Functional consequences of HSV-1 infection of dendritic cells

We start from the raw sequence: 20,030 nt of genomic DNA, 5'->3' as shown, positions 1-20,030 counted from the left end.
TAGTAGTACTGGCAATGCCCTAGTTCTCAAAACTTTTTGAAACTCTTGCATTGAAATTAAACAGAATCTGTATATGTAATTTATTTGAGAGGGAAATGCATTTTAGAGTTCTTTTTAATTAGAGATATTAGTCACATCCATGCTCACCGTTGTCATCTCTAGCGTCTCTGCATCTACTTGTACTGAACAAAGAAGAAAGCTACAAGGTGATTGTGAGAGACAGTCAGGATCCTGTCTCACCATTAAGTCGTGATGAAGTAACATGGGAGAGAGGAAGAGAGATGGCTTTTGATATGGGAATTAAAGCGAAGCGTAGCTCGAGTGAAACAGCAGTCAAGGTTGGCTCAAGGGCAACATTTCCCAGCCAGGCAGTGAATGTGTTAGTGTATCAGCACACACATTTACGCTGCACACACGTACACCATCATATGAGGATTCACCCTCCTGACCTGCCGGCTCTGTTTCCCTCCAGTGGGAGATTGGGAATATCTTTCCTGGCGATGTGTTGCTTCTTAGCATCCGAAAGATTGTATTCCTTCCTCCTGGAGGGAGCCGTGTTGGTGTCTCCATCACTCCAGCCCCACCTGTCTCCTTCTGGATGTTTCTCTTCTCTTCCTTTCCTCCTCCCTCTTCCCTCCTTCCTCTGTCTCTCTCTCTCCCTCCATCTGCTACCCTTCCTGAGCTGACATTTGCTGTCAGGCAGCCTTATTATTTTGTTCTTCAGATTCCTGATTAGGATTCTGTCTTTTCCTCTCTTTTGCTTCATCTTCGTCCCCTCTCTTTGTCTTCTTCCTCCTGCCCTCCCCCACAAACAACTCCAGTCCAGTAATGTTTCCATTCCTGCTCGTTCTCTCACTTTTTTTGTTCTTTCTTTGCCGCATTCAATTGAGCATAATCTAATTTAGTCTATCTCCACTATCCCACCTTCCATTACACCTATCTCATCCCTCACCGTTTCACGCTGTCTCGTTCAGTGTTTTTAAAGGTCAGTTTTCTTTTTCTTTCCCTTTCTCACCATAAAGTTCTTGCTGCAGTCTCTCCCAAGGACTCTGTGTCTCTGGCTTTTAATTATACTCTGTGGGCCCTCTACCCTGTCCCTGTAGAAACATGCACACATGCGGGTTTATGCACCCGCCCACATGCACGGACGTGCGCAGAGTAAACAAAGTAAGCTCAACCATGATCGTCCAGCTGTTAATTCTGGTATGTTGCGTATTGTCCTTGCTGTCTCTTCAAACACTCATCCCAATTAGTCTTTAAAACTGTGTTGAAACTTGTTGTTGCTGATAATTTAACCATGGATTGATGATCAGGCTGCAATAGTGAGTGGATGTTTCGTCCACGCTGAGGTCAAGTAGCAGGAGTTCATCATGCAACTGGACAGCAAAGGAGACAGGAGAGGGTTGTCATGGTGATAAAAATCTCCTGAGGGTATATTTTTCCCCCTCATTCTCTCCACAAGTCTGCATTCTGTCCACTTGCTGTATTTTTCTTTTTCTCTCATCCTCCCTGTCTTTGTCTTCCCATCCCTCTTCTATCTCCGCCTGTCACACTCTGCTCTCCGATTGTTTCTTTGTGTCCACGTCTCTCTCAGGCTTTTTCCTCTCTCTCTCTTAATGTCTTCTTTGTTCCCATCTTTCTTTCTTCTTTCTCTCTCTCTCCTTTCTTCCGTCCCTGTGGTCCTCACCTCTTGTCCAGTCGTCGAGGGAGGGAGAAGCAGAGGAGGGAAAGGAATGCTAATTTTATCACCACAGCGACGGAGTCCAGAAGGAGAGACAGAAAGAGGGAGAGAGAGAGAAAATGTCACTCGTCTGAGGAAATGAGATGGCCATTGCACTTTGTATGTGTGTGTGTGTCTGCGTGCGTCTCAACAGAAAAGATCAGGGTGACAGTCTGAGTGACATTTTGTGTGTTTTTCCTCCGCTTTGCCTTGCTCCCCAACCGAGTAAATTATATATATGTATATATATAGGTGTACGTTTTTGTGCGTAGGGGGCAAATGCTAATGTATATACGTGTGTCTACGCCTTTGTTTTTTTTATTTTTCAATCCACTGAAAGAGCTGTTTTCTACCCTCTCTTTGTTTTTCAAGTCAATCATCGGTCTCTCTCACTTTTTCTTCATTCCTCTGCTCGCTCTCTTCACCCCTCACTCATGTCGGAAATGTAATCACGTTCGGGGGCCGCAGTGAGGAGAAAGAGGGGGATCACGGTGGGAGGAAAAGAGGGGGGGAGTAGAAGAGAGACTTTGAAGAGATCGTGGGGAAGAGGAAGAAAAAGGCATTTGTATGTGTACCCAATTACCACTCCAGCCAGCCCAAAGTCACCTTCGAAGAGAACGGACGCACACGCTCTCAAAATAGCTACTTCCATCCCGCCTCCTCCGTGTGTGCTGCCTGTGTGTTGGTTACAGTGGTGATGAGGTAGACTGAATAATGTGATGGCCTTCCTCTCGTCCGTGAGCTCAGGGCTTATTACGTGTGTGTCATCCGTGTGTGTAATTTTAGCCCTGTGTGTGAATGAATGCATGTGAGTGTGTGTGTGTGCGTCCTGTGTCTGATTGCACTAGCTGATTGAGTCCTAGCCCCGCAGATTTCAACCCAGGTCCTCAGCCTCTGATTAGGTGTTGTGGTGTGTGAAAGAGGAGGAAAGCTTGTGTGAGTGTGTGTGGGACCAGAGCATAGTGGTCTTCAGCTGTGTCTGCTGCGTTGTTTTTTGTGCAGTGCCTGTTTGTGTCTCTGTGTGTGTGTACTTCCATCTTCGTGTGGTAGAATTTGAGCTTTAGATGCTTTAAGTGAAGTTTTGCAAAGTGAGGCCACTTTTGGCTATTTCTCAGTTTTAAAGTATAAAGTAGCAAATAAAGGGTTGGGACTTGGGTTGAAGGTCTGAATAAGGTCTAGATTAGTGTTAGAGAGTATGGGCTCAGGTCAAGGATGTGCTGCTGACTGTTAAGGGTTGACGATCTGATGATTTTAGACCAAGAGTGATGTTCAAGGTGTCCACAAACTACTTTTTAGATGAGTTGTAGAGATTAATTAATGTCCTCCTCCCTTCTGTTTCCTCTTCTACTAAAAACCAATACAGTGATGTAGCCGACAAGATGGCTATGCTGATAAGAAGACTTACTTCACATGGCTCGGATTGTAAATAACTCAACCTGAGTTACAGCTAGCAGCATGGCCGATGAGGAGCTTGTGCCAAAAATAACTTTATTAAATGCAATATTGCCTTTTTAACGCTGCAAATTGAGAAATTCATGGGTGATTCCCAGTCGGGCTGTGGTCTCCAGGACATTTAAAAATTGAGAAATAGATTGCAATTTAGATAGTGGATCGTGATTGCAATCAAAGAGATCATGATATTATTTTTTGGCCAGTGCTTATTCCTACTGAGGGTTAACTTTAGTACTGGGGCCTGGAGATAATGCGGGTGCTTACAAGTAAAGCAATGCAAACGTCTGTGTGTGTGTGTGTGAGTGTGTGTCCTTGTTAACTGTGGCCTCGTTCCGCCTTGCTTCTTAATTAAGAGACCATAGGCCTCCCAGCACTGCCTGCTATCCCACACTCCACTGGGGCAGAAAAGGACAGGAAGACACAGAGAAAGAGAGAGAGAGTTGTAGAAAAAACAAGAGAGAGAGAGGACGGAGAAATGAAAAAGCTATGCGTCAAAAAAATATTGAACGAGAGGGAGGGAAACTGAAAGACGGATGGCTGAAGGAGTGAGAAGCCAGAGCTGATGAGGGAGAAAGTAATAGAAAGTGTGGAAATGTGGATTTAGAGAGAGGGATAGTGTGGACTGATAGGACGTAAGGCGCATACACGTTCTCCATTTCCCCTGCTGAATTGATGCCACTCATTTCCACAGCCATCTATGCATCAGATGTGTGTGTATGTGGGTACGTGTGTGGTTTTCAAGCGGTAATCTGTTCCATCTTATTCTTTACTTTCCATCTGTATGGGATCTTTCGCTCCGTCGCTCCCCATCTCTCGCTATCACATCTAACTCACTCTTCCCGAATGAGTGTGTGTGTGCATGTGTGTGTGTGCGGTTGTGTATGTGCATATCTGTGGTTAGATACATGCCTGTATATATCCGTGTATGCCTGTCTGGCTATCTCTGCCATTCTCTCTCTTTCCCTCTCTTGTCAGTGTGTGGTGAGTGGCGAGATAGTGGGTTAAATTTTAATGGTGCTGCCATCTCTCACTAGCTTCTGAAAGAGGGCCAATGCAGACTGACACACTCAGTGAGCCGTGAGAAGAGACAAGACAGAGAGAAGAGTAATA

Herpes simplex virus-1 (HSV-1) infects a significant proportion of the population, causing widespread morbidity and occasional mortality. An understanding of the interaction of this virus with the immune system will aid in the development of vaccines to reduce the prevalence of this infection, and in evaluating its potential role as a vector in immunotherapy. Dendritic cells (DC) are the critical initiators of adaptive immune responses to HSV-1 and are likely to encounter the virus early after infection of the skin or mucosa. This thesis aims to describe the functional consequences of the interaction between HSV-1 and DC. DCs are readily infected by HSV-1. The function of these cells is affected in a multitude of ways. The capacity of infected DC to stimulate T cell proliferation is reduced, following changes in morphology, IL-12 secretion and surface phenotype. However, the infection of DC by HSV-1 also results in activation of both infected and uninfected cells. The secretion and paracrine activity of type IIFN is responsible for the activation of bystander DC and plays an important amplifying role in the secretion of IL-12 by these cells. In contrast, HSV-1 envelope structures bind to the surface of DC and induce maturation directly. The binding of HSV-1 glycoprotein D is critical to the acquisition of this mature phenotype. In the context of natural HSV-1 infection, these findings suggest the hypothesis that the coupling of viral entry to the activation of DC signalling pathways is counterbalanced by viral disruption of DC maturation. This delays the generation of the immune responses to HSV-1. Nonetheless, the parallel release of type I IFN, resulting in paracrine activation, enables other DC to mount an antiviral immune response.